Madonna of the Streets (1924)

QUESTION:  A remake of Madonna of the Streets was made only six years after the original, starring Robert Ames and Evelyn Brent in the rolls originally played by Milton Sills and Alla Nazimova. What was the biggest different between the two versions, besides the actors?
A)  The remake was done in color
B)  The remake was British, not American made
C)  The remake added sound
D)  The remake was a musical
ANSWER BELOW

Alla Nazimova.  Milton Sills.  Two American actors.  Neither of them have a large fan base today but, in the 1920's, they were both considered high celebrities for either their professional or private lives. They starred together in the film Madonna of the Streets in 1924.  Based on the William Babington Maxwell book The Ragged Messenger, it is the story of Reverend John Morton (Milton Sills), who aspires to follow the teachings of Jesus.  Shortly after inheriting a fortune from a deceased uncle, he meets and marries Mary Carlson (Alla Nazimova). Things do not go well between the two, in no small part because it was revealed that Mary had been having an affair with John's uncle when he died. Feeling she deserved the money from his uncle, Mary seduced Morton.  Having none of it, John sends Mary away and spends the money on charitable causes. One of those causes is a home for fallen women. When he spots Mary as one of the patients, he expresses his remorse for his harsh treatment of her, and the two are reunited.

Sadly, Madonna of the Streets is one of the thousands of films of the silent era considered lost today. In 1909, a U.S. Copyright law was passed that required one copy of every film ever made be sent to the Library of Congress. Unfortunately, the law did not stipulate that the Library was required to keep the print sent to them, and they often returned them to the studio that produced them. From there, they were often misplaced, forgotten, or destroyed.  Often, the destruction was intentional on the part of the studios, which saw no historic value in retaining the movies in the limited space of their vaults.  Now, it is believed, less than half the films produced between 1927 and 1950 survive today, with even worse odds of survival for films made before 1927 (up to ninety percent for some years!). Fortunately, a movement has begun to preserve those films that survive.  Let us treasure these wonderful movies that depict a world we can barely comprehend today - a world from before the invention of the first video games!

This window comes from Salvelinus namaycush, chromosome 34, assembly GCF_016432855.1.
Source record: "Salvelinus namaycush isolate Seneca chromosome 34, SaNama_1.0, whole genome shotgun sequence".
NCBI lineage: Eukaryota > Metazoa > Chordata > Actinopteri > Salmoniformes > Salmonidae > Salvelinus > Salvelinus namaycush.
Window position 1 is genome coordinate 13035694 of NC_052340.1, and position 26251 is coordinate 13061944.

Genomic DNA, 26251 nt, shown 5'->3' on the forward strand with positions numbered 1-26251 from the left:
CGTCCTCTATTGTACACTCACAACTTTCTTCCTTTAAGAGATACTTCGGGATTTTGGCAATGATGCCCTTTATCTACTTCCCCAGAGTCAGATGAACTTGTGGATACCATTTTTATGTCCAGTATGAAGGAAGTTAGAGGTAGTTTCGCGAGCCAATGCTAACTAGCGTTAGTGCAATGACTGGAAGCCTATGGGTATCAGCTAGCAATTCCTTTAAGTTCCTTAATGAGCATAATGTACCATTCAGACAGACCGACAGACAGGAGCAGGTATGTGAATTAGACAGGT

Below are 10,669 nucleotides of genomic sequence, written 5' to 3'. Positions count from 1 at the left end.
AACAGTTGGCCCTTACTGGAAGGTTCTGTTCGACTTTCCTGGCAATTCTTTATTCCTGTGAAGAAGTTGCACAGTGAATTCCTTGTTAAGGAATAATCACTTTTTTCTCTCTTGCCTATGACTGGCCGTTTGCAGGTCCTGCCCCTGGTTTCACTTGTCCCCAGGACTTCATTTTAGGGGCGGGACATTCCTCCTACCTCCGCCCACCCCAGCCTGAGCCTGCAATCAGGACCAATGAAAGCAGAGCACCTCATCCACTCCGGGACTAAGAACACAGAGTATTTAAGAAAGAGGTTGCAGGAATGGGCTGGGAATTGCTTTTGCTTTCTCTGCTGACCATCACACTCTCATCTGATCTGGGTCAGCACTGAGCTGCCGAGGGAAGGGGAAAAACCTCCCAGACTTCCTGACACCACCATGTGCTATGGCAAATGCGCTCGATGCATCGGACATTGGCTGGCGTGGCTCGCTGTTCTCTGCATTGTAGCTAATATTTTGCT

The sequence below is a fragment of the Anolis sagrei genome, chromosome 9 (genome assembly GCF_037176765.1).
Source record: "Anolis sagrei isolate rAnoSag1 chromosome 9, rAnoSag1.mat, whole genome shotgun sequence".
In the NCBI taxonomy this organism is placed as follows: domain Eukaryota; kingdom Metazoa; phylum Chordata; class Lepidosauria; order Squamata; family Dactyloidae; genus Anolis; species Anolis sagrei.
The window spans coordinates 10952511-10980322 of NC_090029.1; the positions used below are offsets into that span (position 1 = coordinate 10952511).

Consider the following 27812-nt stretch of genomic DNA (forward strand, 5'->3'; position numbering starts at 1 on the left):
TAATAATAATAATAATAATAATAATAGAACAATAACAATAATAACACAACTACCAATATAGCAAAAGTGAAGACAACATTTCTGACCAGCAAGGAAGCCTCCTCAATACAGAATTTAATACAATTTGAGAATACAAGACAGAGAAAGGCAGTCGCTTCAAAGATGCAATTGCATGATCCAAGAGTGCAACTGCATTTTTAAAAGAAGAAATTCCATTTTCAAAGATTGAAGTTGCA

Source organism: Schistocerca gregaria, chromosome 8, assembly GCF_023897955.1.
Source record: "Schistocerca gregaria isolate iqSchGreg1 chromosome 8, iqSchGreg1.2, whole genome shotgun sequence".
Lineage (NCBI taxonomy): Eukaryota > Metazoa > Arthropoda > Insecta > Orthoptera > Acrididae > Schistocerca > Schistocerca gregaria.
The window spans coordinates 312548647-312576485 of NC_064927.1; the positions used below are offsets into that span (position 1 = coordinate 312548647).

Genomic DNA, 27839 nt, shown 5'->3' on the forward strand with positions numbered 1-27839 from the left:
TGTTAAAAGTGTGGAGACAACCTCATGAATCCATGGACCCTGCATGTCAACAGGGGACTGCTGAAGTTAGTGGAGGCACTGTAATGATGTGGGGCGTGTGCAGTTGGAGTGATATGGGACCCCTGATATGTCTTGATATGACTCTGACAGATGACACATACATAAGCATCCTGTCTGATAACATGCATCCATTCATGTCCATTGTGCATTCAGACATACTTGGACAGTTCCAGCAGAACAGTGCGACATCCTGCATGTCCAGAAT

ANSWER:  C)  The remake added sound. The original was silent; however, the technology to incorporate sound had been patented in the interim. 

Alla Nazimova

QUESTION:  During the silent film era, Alla Nazimova helped establish the careers of Jean Acker and Natacha Rambova.  Both women were married (at separate times) to what famous actor?
A)  Charles Boyer
B)  Rudolph Valentino
C)  Douglass Fairbanks
D)  Orson Welles
ANSWER BELOW

The American Treasure Tour has more stories throughout its amazing collection than can possibly be told in one blog.  But we try.  Today, we would like to discuss a woman who was at one time enormously popular on the stage and in theater, but who is all but forgotten today. Born Adelaida Yakovlevna Leventon in Yalta, part of the Russian Empire (prior to becoming a part of the Soviet Union) in 1879, she abbreviated her first name to Alla, and took on as her last name that of a fictional character from a Russian novel. Nazimova emigrated to the United States when she was 26, having become a famous actor across much of Europe by 1905.  She continued her success on Broadway for many years, then made her film debut in 1916.  This led to bigger and better things until the bigger and better became smaller and not quite so good. By 1925 her film career was over, aside from a few cameo appearances in films of the 1940's.

What makes Nazimova fascinating to students of Hollywood today is actually her private life. She was a married woman when she left Russia. And she was still married when she became involved in what is called a "lavender marriage," which is to say one or both participants are homosexual and hiding that from public scrutiny. Nazimova was outed, which caused a scandal and played a large part in her retirement from film in 1925. She is also accredited with coining the phrase "sewing circle" to discreetly describe lesbian or bisexual actresses. Her reputation for hosting wild parties at her Sunset Boulevard home was quite possibly accurate, and she was definitely entrenched in Hollywood culture. One of her friends, Edith Luckett, asked her to be godmother to her daughter.  Her name was Nancy Davis, who would marry Ronald Reagan and become First Lady of the United States.

ANSWER:  B)  Rudolph Valentino